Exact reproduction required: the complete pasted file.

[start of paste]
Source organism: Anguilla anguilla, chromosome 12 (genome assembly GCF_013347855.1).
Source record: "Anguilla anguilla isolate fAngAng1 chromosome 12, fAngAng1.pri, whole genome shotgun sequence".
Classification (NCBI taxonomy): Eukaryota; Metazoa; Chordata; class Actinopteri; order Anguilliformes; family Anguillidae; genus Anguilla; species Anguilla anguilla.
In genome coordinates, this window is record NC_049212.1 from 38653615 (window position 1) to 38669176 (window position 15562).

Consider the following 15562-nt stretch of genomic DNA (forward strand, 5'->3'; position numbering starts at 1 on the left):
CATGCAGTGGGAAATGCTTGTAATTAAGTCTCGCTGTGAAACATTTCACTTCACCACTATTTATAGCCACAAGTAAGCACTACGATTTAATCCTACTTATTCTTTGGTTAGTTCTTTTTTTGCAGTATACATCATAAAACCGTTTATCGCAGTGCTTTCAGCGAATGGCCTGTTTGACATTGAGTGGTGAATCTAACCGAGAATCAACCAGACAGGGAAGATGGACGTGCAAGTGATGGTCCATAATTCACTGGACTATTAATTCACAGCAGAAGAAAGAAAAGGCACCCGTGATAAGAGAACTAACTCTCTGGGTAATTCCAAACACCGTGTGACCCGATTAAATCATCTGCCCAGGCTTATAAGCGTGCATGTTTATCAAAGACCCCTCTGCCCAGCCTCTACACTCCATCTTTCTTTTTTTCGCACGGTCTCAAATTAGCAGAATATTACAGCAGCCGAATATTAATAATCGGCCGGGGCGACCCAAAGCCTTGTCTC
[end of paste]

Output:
Source organism: Anguilla anguilla, chromosome 12 (genome assembly GCF_013347855.1).
Source record: "Anguilla anguilla isolate fAngAng1 chromosome 12, fAngAng1.pri, whole genome shotgun sequence".
Classification (NCBI taxonomy): Eukaryota; Metazoa; Chordata; class Actinopteri; order Anguilliformes; family Anguillidae; genus Anguilla; species Anguilla anguilla.
In genome coordinates, this window is record NC_049212.1 from 38653615 (window position 1) to 38669176 (window position 15562).

Consider the following 15562-nt stretch of genomic DNA (forward strand, 5'->3'; position numbering starts at 1 on the left):
CATGCAGTGGGAAATGCTTGTAATTAAGTCTCGCTGTGAAACATTTCACTTCACCACTATTTATAGCCACAAGTAAGCACTACGATTTAATCCTACTTATTCTTTGGTTAGTTCTTTTTTTGCAGTATACATCATAAAACCGTTTATCGCAGTGCTTTCAGCGAATGGCCTGTTTGACATTGAGTGGTGAATCTAACCGAGAATCAACCAGACAGGGAAGATGGACGTGCAAGTGATGGTCCATAATTCACTGGACTATTAATTCACAGCAGAAGAAAGAAAAGGCACCCGTGATAAGAGAACTAACTCTCTGGGTAATTCCAAACACCGTGTGACCCGATTAAATCATCTGCCCAGGCTTATAAGCGTGCATGTTTATCAAAGACCCCTCTGCCCAGCCTCTACACTCCATCTTTCTTTTTTTCGCACGGTCTCAAATTAGCAGAATATTACAGCAGCCGAATATTAATAATCGGCCGGGGCGACCCAAAGCCTTGTCTC